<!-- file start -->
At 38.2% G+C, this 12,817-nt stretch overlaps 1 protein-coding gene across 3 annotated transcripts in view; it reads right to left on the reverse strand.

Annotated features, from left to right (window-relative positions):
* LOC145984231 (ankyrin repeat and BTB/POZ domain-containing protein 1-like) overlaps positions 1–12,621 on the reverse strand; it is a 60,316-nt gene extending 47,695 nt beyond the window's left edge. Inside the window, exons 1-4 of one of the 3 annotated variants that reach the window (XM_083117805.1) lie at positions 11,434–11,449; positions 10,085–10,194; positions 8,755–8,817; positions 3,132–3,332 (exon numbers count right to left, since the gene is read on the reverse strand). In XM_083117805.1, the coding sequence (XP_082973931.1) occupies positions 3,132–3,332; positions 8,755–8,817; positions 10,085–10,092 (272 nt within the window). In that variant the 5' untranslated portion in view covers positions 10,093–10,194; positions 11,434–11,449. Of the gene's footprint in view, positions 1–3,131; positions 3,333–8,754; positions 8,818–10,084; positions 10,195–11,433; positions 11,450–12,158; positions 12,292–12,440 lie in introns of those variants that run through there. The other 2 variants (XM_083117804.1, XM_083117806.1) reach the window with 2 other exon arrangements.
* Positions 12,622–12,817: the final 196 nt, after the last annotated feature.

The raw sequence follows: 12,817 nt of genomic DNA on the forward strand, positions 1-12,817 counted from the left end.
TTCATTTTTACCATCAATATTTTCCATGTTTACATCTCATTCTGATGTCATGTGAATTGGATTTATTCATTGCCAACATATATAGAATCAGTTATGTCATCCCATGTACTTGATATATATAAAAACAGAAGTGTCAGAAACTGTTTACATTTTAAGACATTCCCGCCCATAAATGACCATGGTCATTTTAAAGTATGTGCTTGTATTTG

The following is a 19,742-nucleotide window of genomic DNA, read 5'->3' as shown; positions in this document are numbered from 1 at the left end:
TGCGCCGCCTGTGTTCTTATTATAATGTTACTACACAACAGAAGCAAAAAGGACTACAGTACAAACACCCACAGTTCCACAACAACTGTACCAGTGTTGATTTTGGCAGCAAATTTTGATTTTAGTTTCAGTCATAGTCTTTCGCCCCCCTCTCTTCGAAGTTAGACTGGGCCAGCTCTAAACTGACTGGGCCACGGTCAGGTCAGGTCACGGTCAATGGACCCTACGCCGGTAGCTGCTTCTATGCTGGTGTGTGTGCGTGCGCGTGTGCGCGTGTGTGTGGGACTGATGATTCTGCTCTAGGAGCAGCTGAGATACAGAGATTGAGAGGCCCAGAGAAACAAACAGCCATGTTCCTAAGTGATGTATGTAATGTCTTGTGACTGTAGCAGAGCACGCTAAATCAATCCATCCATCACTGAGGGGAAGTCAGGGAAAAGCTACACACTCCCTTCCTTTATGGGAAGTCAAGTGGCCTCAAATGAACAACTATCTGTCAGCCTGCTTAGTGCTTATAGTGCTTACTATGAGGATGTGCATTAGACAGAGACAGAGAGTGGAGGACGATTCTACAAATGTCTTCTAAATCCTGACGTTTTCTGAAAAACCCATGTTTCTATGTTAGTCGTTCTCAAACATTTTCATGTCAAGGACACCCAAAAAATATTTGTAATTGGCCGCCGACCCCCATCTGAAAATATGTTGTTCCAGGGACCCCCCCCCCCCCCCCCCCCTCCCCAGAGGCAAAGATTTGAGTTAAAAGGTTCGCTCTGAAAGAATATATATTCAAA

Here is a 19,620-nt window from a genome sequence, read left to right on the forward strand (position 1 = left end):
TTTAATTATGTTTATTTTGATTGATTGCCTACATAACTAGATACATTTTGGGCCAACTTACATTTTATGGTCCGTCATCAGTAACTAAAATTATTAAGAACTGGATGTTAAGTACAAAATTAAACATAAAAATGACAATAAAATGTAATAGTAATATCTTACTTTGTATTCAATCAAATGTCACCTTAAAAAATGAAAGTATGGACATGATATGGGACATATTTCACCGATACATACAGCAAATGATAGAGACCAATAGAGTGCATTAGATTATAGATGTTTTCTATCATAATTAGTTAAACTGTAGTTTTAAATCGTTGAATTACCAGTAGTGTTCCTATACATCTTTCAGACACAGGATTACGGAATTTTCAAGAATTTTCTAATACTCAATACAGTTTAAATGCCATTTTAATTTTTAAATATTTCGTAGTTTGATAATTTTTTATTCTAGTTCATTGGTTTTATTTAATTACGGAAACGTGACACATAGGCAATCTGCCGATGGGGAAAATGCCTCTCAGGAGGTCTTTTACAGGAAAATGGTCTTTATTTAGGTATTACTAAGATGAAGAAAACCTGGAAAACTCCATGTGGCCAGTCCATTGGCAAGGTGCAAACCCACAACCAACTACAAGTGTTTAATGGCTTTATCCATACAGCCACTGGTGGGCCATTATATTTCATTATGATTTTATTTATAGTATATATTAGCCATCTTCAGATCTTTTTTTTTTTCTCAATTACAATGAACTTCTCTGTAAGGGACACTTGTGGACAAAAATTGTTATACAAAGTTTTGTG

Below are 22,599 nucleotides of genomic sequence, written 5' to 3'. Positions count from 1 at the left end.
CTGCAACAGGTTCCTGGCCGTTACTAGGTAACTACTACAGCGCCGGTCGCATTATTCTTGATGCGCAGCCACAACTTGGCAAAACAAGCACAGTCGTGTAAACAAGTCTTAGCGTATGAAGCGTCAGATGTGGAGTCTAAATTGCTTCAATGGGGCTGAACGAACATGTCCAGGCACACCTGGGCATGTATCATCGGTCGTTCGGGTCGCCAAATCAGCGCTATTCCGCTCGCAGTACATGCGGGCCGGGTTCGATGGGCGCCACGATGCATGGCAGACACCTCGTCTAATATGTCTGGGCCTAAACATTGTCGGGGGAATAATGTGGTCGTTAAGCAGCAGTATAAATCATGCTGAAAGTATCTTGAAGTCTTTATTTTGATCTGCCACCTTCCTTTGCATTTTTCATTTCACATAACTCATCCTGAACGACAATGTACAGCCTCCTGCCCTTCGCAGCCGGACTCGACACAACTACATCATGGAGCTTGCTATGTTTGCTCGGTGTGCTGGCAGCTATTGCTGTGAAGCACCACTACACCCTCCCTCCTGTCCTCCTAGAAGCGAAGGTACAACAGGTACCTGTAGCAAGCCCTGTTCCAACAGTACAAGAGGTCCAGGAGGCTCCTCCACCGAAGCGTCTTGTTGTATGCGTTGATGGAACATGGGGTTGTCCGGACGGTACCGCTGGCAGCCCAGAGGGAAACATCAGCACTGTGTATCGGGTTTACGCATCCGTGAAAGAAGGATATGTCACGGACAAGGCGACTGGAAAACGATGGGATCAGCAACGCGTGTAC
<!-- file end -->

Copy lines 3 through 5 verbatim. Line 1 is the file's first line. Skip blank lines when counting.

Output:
* LOC145984231 (ankyrin repeat and BTB/POZ domain-containing protein 1-like) overlaps positions 1–12,621 on the reverse strand; it is a 60,316-nt gene extending 47,695 nt beyond the window's left edge. Inside the window, exons 1-4 of one of the 3 annotated variants that reach the window (XM_083117805.1) lie at positions 11,434–11,449; positions 10,085–10,194; positions 8,755–8,817; positions 3,132–3,332 (exon numbers count right to left, since the gene is read on the reverse strand). In XM_083117805.1, the coding sequence (XP_082973931.1) occupies positions 3,132–3,332; positions 8,755–8,817; positions 10,085–10,092 (272 nt within the window). In that variant the 5' untranslated portion in view covers positions 10,093–10,194; positions 11,434–11,449. Of the gene's footprint in view, positions 1–3,131; positions 3,333–8,754; positions 8,818–10,084; positions 10,195–11,433; positions 11,450–12,158; positions 12,292–12,440 lie in introns of those variants that run through there. The other 2 variants (XM_083117804.1, XM_083117806.1) reach the window with 2 other exon arrangements.
* Positions 12,622–12,817: the final 196 nt, after the last annotated feature.

The raw sequence follows: 12,817 nt of genomic DNA on the forward strand, positions 1-12,817 counted from the left end.